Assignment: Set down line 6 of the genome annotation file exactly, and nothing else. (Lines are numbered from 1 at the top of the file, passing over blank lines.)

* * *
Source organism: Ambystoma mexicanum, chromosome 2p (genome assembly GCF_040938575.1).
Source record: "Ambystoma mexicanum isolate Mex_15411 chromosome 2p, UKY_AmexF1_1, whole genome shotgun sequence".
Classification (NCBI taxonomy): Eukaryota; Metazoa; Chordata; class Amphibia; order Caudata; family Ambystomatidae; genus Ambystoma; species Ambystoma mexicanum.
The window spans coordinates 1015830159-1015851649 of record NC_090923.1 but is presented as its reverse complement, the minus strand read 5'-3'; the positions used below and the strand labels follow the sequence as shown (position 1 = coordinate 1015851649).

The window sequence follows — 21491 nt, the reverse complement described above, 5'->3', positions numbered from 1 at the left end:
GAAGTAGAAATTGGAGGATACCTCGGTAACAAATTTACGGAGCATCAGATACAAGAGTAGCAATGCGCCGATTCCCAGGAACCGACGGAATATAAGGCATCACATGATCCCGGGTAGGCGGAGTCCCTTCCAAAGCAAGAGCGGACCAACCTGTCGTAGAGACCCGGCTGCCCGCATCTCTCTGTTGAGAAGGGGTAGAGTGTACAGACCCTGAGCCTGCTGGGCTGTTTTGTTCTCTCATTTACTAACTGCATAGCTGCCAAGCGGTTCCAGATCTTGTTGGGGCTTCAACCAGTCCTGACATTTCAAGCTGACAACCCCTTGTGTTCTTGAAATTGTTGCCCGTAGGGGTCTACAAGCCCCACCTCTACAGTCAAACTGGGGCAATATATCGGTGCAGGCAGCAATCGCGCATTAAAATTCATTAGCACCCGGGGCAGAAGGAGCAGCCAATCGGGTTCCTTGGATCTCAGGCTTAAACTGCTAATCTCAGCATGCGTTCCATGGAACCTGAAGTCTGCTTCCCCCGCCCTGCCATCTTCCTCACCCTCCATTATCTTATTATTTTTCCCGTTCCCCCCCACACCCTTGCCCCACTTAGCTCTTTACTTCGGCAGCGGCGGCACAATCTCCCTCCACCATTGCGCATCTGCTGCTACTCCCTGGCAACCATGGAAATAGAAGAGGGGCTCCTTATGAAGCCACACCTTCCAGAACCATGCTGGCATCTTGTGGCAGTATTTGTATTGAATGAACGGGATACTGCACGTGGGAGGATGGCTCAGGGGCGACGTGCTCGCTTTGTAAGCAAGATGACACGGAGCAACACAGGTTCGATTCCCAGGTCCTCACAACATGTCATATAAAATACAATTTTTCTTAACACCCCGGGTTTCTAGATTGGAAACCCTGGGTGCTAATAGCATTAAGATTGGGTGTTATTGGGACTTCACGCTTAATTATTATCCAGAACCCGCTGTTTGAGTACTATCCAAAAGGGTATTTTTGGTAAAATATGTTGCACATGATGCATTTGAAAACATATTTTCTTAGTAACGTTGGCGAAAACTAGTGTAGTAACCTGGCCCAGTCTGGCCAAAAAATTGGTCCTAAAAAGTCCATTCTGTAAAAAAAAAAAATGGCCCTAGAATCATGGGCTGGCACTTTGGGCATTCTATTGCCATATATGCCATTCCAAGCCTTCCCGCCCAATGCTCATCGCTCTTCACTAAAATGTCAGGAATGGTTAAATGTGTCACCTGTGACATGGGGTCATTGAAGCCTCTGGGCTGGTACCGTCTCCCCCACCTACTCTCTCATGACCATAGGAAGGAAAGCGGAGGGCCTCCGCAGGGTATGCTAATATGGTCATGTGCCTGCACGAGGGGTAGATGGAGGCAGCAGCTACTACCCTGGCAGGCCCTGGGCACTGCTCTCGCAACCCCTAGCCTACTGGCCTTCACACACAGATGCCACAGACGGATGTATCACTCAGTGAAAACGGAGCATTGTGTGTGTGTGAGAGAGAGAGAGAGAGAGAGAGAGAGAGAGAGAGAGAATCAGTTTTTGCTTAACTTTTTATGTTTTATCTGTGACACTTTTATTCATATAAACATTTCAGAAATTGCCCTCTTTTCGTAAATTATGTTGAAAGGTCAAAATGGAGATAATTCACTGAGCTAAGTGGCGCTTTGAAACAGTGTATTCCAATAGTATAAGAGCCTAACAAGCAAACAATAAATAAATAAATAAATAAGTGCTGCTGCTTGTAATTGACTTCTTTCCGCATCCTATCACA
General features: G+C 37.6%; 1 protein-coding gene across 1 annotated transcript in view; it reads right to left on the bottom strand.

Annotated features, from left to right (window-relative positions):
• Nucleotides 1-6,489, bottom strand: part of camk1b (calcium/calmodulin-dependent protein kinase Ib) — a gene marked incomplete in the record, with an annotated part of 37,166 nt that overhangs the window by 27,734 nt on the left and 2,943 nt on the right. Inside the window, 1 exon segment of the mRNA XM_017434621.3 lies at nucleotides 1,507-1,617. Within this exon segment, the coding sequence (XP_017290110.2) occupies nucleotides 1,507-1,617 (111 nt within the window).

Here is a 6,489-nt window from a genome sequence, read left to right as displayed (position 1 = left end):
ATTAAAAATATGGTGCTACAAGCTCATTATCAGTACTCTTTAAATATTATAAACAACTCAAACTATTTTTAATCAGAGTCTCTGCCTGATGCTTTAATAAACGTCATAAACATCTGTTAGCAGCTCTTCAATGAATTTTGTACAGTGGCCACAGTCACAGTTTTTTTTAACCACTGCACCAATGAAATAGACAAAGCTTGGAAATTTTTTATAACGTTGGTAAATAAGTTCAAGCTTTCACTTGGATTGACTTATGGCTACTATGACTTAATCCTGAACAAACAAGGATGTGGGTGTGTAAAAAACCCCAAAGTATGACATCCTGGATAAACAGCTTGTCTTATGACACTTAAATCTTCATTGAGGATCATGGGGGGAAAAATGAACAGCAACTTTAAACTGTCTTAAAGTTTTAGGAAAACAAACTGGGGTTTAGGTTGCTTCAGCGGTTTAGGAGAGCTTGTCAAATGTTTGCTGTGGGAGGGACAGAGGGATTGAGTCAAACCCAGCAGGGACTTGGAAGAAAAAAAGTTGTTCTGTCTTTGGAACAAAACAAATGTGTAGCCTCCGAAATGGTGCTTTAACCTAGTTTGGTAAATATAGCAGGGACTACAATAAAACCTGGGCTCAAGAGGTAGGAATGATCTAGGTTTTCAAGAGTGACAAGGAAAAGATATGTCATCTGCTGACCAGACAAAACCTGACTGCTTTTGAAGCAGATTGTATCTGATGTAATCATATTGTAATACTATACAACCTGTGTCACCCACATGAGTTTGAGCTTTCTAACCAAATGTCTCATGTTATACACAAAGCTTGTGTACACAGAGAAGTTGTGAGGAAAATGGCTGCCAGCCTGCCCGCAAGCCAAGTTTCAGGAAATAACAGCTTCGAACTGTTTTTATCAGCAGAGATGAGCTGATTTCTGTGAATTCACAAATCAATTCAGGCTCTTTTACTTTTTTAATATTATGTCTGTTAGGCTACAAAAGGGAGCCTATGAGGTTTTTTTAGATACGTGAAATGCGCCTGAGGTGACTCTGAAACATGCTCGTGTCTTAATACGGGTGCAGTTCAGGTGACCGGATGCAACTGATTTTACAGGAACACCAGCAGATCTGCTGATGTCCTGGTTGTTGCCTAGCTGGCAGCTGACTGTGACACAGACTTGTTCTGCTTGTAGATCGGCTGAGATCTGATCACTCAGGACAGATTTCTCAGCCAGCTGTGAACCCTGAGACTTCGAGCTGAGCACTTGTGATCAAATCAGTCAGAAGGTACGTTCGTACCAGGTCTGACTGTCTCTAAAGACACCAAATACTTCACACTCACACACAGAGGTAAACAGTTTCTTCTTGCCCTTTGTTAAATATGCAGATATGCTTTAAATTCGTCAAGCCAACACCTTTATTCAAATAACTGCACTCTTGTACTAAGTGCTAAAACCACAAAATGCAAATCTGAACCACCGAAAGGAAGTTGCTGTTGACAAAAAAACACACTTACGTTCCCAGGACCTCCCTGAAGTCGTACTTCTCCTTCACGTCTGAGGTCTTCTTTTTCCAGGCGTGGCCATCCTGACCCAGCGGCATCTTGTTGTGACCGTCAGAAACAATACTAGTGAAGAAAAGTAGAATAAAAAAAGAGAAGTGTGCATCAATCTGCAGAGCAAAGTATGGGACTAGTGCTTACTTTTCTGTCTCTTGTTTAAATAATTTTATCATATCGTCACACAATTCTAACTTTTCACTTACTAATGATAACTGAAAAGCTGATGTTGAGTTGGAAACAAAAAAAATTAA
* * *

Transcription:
GAAGTAGAAATTGGAGGATACCTCGGTAACAAATTTACGGAGCATCAGATACAAGAGTAGCAATGCGCCGATTCCCAGGAACCGACGGAATATAAGGCATCACATGATCCCGGGTAGGCGGAGTCCCTTCCAAAGCAAGAGCGGACCAACCTGTCGTAGAGACCCGGCTGCCCGCATCTCTCTGTTGAGAAGGGGTAGAGTGTACAGACCCTGAGCCTGCTGGGCTGTTTTGTTCTCTCATTTACTAACTGCATAGCTGCCAAGCGGTTCCAGATCTTGTTGGGGCTTCAACCAGTCCTGACATTTCAAGCTGACAACCCCTTGTGTTCTTGAAATTGTTGCCCGTAGGGGTCTACAAGCCCCACCTCTACAGTCAAACTGGGGCAATATATCGGTGCAGGCAGCAATCGCGCATTAAAATTCATTAGCACCCGGGGCAGAAGGAGCAGCCAATCGGGTTCCTTGGATCTCAGGCTTAAACTGCTAATCTCAGCATGCGTTCCATGGAACCTGAAGTCTGCTTCCCCCGCCCTGCCATCTTCCTCACCCTCCATTATCTTATTATTTTTCCCGTTCCCCCCCACACCCTTGCCCCACTTAGCTCTTTACTTCGGCAGCGGCGGCACAATCTCCCTCCACCATTGCGCATCTGCTGCTACTCCCTGGCAACCATGGAAATAGAAGAGGGGCTCCTTATGAAGCCACACCTTCCAGAACCATGCTGGCATCTTGTGGCAGTATTTGTATTGAATGAACGGGATACTGCACGTGGGAGGATGGCTCAGGGGCGACGTGCTCGCTTTGTAAGCAAGATGACACGGAGCAACACAGGTTCGATTCCCAGGTCCTCACAACATGTCATATAAAATACAATTTTTCTTAACACCCCGGGTTTCTAGATTGGAAACCCTGGGTGCTAATAGCATTAAGATTGGGTGTTATTGGGACTTCACGCTTAATTATTATCCAGAACCCGCTGTTTGAGTACTATCCAAAAGGGTATTTTTGGTAAAATATGTTGCACATGATGCATTTGAAAACATATTTTCTTAGTAACGTTGGCGAAAACTAGTGTAGTAACCTGGCCCAGTCTGGCCAAAAAATTGGTCCTAAAAAGTCCATTCTGTAAAAAAAAAAAATGGCCCTAGAATCATGGGCTGGCACTTTGGGCATTCTATTGCCATATATGCCATTCCAAGCCTTCCCGCCCAATGCTCATCGCTCTTCACTAAAATGTCAGGAATGGTTAAATGTGTCACCTGTGACATGGGGTCATTGAAGCCTCTGGGCTGGTACCGTCTCCCCCACCTACTCTCTCATGACCATAGGAAGGAAAGCGGAGGGCCTCCGCAGGGTATGCTAATATGGTCATGTGCCTGCACGAGGGGTAGATGGAGGCAGCAGCTACTACCCTGGCAGGCCCTGGGCACTGCTCTCGCAACCCCTAGCCTACTGGCCTTCACACACAGATGCCACAGACGGATGTATCACTCAGTGAAAACGGAGCATTGTGTGTGTGTGAGAGAGAGAGAGAGAGAGAGAGAGAGAGAGAGAGAGAATCAGTTTTTGCTTAACTTTTTATGTTTTATCTGTGACACTTTTATTCATATAAACATTTCAGAAATTGCCCTCTTTTCGTAAATTATGTTGAAAGGTCAAAATGGAGATAATTCACTGAGCTAAGTGGCGCTTTGAAACAGTGTATTCCAATAGTATAAGAGCCTAACAAGCAAACAATAAATAAATAAATAAATAAGTGCTGCTGCTTGTAATTGACTTCTTTCCGCATCCTATCACA